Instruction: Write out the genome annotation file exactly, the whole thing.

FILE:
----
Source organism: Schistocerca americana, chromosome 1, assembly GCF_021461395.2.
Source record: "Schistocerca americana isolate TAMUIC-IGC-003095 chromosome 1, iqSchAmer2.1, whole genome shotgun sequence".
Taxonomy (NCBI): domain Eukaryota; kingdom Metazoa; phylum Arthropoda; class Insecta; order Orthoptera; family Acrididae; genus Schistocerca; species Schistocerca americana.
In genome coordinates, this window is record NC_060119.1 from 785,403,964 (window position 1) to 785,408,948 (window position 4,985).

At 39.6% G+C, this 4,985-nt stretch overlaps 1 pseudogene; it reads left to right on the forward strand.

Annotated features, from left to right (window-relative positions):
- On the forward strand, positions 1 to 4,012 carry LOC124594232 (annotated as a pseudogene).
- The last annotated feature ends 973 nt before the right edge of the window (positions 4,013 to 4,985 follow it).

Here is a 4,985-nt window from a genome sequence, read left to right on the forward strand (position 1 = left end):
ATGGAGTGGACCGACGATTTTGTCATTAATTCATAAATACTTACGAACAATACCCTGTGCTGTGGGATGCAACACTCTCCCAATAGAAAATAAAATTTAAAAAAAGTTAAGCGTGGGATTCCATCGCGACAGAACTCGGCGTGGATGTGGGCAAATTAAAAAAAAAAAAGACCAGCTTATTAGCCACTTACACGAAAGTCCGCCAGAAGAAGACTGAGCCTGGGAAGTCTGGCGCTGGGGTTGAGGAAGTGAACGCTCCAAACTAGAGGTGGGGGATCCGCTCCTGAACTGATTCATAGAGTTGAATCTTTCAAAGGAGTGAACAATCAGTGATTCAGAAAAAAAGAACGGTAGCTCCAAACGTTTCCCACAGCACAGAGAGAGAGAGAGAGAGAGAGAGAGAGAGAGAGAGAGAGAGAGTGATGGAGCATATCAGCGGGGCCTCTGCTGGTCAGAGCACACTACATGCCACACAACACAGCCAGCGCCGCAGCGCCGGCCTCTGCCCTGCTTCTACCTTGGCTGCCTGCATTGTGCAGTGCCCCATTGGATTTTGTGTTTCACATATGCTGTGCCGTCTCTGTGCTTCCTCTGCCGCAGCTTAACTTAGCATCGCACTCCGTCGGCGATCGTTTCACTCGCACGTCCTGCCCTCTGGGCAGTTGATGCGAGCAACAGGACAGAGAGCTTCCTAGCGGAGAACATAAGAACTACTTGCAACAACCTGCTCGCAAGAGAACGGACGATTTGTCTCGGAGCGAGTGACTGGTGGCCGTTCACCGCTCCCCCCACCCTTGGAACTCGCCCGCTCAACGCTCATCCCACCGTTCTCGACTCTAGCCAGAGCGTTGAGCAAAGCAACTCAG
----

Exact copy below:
Source organism: Schistocerca americana, chromosome 1, assembly GCF_021461395.2.
Source record: "Schistocerca americana isolate TAMUIC-IGC-003095 chromosome 1, iqSchAmer2.1, whole genome shotgun sequence".
Taxonomy (NCBI): domain Eukaryota; kingdom Metazoa; phylum Arthropoda; class Insecta; order Orthoptera; family Acrididae; genus Schistocerca; species Schistocerca americana.
In genome coordinates, this window is record NC_060119.1 from 785,403,964 (window position 1) to 785,408,948 (window position 4,985).

At 39.6% G+C, this 4,985-nt stretch overlaps 1 pseudogene; it reads left to right on the forward strand.

Annotated features, from left to right (window-relative positions):
- On the forward strand, positions 1 to 4,012 carry LOC124594232 (annotated as a pseudogene).
- The last annotated feature ends 973 nt before the right edge of the window (positions 4,013 to 4,985 follow it).

Here is a 4,985-nt window from a genome sequence, read left to right on the forward strand (position 1 = left end):
ATGGAGTGGACCGACGATTTTGTCATTAATTCATAAATACTTACGAACAATACCCTGTGCTGTGGGATGCAACACTCTCCCAATAGAAAATAAAATTTAAAAAAAGTTAAGCGTGGGATTCCATCGCGACAGAACTCGGCGTGGATGTGGGCAAATTAAAAAAAAAAAAGACCAGCTTATTAGCCACTTACACGAAAGTCCGCCAGAAGAAGACTGAGCCTGGGAAGTCTGGCGCTGGGGTTGAGGAAGTGAACGCTCCAAACTAGAGGTGGGGGATCCGCTCCTGAACTGATTCATAGAGTTGAATCTTTCAAAGGAGTGAACAATCAGTGATTCAGAAAAAAAGAACGGTAGCTCCAAACGTTTCCCACAGCACAGAGAGAGAGAGAGAGAGAGAGAGAGAGAGAGAGAGAGAGAGAGTGATGGAGCATATCAGCGGGGCCTCTGCTGGTCAGAGCACACTACATGCCACACAACACAGCCAGCGCCGCAGCGCCGGCCTCTGCCCTGCTTCTACCTTGGCTGCCTGCATTGTGCAGTGCCCCATTGGATTTTGTGTTTCACATATGCTGTGCCGTCTCTGTGCTTCCTCTGCCGCAGCTTAACTTAGCATCGCACTCCGTCGGCGATCGTTTCACTCGCACGTCCTGCCCTCTGGGCAGTTGATGCGAGCAACAGGACAGAGAGCTTCCTAGCGGAGAACATAAGAACTACTTGCAACAACCTGCTCGCAAGAGAACGGACGATTTGTCTCGGAGCGAGTGACTGGTGGCCGTTCACCGCTCCCCCCACCCTTGGAACTCGCCCGCTCAACGCTCATCCCACCGTTCTCGACTCTAGCCAGAGCGTTGAGCAAAGCAACTCAG